PROVIDENCE -- Attorney General Patrick Lynch of Rhode Island says he can imagine the day when the owner of a new waterfront condominium in the state's rebounding capital city will step out on his balcony to enjoy a spectacular view of Narragansett Bay.
But Lynch sees another vista if
''Look at a 1,000-foot tanker and power lines outside your window and yuppies with cash in their pocket are going to look for an alternative" to living in Rhode Island, Lynch said.
In an interview this week, Lynch painted a gloomy picture of the effects of expanding the LNG industry in Providence and Fall River, saying it would hurt Rhode Island's economy and disrupt the lives of nearly every resident. He contends that the primary risk is not terrorism, but stifled development and the day-to-day hassles that could come with LNG terminals and tanker traffic on the bay.
''I'm talking about the economic drain," Lynch said. ''People are going to look [at Rhode Island], and say, 'Why would I want to go there?' "
LNG is widely seen as a safe energy source well-suited to meet New England's growing energy needs. But some have warned that LNG terminals could be targets for terrorists -- a recent government report says such an attack could cause major injuries and burns up to a mile away -- meaning intense security must accompany shipments through populated areas.
Lynch and others suggest putting the facilities offshore, away from dense population centers.
Several local and state officials are firmly opposed to expanding the LNG terminal in Providence, saying it could wreck redevelopment plans for the city's rundown waterfront.
Outside the capital, officials say it's the LNG tankers they're concerned about, because they would be accompanied by an expansive security buffer zone that would shut down bridges and keep pleasure boats from sailing when they pass.
''In Newport, we're rebuilding our reputation as the sailing capital of America," said Keith Stokes, executive director of the Newport County Chamber of Commerce, ''and here out of the blue is this proposal that could disrupt everything that we're working on."
To reach Providence, tankers would have to bypass at least 10 Rhode Island communities with a combined population of nearly half a million people. They'd go 26 miles and cross under four bridges before reaching the Fall River site, proposed by Hess LNG.
In Boston, where one of the nation's four onshore LNG facilities is housed in nearby Everett, tankers traveling to the facility are buffered by a security zone that extends 2 miles in front of the vessel, 1 mile behind it, and more than half a mile on either side. The Tobin Bridge is closed as the escort passes under it, and boating is forbidden within the security zone.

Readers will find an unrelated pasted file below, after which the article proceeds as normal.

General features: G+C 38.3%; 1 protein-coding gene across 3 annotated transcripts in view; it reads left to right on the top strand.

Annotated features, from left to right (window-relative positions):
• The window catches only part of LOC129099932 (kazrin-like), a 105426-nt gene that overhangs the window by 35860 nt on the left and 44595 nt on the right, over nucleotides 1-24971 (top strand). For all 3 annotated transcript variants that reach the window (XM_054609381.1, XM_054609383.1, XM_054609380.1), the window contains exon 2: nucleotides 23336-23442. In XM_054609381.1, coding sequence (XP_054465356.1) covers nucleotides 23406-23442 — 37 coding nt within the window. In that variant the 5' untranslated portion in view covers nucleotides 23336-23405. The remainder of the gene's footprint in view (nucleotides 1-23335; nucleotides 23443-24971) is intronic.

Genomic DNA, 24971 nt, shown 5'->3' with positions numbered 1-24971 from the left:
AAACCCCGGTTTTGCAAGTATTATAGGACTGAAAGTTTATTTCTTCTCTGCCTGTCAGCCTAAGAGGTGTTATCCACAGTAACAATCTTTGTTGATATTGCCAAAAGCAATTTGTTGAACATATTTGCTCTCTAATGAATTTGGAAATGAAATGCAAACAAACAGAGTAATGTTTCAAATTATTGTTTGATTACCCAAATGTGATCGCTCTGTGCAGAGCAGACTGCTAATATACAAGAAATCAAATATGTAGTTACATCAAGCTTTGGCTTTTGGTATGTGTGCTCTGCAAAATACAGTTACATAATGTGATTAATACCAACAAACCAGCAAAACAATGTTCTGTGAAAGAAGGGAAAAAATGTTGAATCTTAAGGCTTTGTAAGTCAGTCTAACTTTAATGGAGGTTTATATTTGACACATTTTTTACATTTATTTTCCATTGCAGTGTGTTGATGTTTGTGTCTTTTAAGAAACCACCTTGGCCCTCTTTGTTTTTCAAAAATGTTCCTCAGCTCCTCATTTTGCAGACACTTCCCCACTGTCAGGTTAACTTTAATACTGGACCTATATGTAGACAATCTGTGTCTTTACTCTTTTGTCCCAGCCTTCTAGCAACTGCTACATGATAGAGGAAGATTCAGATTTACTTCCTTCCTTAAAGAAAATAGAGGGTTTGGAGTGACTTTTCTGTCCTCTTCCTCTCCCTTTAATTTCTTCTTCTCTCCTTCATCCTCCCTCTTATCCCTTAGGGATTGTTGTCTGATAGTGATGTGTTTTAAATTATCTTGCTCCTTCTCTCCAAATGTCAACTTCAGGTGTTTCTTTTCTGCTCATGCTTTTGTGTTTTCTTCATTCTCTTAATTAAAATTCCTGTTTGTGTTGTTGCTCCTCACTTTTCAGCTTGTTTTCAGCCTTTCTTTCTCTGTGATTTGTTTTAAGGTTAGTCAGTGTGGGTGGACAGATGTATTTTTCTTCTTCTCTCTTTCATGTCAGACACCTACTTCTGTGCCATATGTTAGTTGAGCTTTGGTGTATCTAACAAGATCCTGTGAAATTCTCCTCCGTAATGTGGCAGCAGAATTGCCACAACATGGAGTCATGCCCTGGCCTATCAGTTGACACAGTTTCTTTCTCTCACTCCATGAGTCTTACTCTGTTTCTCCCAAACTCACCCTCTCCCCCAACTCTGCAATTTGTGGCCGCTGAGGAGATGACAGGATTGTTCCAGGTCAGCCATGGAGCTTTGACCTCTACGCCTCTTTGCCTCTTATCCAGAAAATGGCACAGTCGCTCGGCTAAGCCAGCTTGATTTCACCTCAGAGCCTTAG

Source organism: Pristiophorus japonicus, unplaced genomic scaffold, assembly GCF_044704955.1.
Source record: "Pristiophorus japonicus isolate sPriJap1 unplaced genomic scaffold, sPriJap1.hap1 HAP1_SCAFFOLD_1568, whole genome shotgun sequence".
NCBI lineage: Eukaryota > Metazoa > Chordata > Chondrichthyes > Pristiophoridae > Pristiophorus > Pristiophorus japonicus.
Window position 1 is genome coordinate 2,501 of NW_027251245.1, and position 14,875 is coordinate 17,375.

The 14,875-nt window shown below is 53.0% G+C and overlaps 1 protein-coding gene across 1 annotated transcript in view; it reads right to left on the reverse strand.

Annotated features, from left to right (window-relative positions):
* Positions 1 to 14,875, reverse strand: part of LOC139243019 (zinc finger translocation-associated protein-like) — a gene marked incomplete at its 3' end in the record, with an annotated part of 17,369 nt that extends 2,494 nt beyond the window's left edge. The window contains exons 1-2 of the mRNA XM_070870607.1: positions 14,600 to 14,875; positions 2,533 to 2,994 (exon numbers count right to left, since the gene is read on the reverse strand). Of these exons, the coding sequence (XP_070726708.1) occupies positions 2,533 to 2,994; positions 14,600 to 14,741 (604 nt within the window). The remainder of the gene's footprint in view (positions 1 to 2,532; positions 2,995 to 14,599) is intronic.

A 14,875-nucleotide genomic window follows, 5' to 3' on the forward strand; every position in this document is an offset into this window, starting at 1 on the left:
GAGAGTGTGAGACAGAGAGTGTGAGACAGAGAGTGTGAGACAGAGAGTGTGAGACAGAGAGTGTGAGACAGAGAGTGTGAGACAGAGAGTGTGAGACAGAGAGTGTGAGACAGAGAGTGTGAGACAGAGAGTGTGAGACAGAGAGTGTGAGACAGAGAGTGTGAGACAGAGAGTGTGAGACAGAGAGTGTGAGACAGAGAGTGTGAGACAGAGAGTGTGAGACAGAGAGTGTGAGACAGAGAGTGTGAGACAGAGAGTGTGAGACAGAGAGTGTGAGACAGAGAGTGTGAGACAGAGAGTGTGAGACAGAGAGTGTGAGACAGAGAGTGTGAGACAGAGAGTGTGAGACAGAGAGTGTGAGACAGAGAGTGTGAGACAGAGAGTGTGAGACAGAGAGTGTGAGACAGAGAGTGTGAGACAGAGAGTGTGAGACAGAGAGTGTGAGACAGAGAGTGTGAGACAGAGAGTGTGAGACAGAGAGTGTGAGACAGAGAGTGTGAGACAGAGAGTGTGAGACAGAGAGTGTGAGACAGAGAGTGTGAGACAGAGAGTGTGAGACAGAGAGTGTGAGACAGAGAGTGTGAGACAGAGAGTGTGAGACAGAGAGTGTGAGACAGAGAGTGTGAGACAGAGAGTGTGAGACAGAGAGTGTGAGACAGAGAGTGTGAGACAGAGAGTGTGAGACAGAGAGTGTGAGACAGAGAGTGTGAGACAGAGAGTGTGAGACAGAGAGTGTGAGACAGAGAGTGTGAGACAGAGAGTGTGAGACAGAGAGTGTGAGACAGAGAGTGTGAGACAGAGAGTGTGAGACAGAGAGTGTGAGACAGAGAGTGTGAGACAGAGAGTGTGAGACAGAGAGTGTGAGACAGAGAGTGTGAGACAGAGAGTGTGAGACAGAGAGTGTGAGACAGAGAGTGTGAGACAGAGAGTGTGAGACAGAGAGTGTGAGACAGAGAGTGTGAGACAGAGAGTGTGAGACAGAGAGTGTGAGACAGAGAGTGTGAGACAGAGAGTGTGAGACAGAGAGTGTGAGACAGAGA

In Narragansett Bay, which reaches into the heart of the state and through its most populated areas, a security escort would also be needed. If a security plan similar to the one in Boston is used, that would probably mean stopping traffic over the Claiborne Pell Bridge, the major route to Newport from the west. It would shut down parts of Newport Harbor and marinas along the bay, keeping hundreds of boats off the water as the security cordon passes, officials said.
Those closures could happen every five days if the KeySpan project is approved, and every three days if the Hess project is also approved, Lynch said.
''This buffer zone shuts down enormous, enormous sections of our bay at a time," he said.
KeySpan contends that details of the security cordon are still being worked out by the Coast Guard and could be very different than what's applied in Boston.
The company said its $100 million terminal project in Providence would pump in money and jobs, while ensuring a stable supply of energy. The company estimates it would spend $60 million in security upgrades and pay at least $61 million in state and local taxes during the next 25 years.
''That's economic benefits, where I come from," KeySpan spokeswoman Carmen Fields said. She added that she believes the terminal would coexist well with any waterfront development.
City leaders say the facility would put a crimp in ideas to convert a 100-acre shoreline stretch of energy tanks and industrial parks into upscale commercial and residential developments. Thomas Deller, director of the city's Department of Planning and Development, said the project, called Narragansett Landing, is expected to be worth billions of dollars to the city.
In a letter to the Federal Energy Regulatory Commission in January, Mayor David Cicilline said the LNG terminal expansion ''will lead to a terrible waste of a major economic opportunity."
Several state and local officials have called on the regulatory commission, which determines where to locate LNG terminals, to analyze the effect any ports and tankers would have on the Ocean State's economy. The commission is analyzing the environmental effects of the two projects, but not the financial impact, agency spokesman Bryan Lee said.
Aside from the impact on residents, Stokes said, Narragansett Bay is a major draw for out-of-state visitors, many of whom may sail in to dine and spend money.
He said he fears traffic from LNG tankers, and their accompanying buffer zones, will drive away those high-end visitors.
''Do you want to sail with something as intrusive as LNG tankers coming up and down the bay?" he asked.